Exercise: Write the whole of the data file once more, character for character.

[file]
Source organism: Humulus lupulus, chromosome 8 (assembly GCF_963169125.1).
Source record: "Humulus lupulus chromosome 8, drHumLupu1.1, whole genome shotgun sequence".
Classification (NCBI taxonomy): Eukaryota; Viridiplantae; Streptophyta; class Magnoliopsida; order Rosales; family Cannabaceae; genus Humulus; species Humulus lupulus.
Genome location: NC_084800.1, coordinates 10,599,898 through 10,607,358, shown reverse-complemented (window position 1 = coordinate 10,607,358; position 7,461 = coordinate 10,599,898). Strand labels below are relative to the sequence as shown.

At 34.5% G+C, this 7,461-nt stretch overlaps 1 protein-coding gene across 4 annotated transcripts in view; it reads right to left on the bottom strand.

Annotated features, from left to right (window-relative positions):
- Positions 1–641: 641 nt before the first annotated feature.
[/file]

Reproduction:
Source organism: Humulus lupulus, chromosome 8 (assembly GCF_963169125.1).
Source record: "Humulus lupulus chromosome 8, drHumLupu1.1, whole genome shotgun sequence".
Classification (NCBI taxonomy): Eukaryota; Viridiplantae; Streptophyta; class Magnoliopsida; order Rosales; family Cannabaceae; genus Humulus; species Humulus lupulus.
Genome location: NC_084800.1, coordinates 10,599,898 through 10,607,358, shown reverse-complemented (window position 1 = coordinate 10,607,358; position 7,461 = coordinate 10,599,898). Strand labels below are relative to the sequence as shown.

At 34.5% G+C, this 7,461-nt stretch overlaps 1 protein-coding gene across 4 annotated transcripts in view; it reads right to left on the bottom strand.

Annotated features, from left to right (window-relative positions):
- Positions 1–641: 641 nt before the first annotated feature.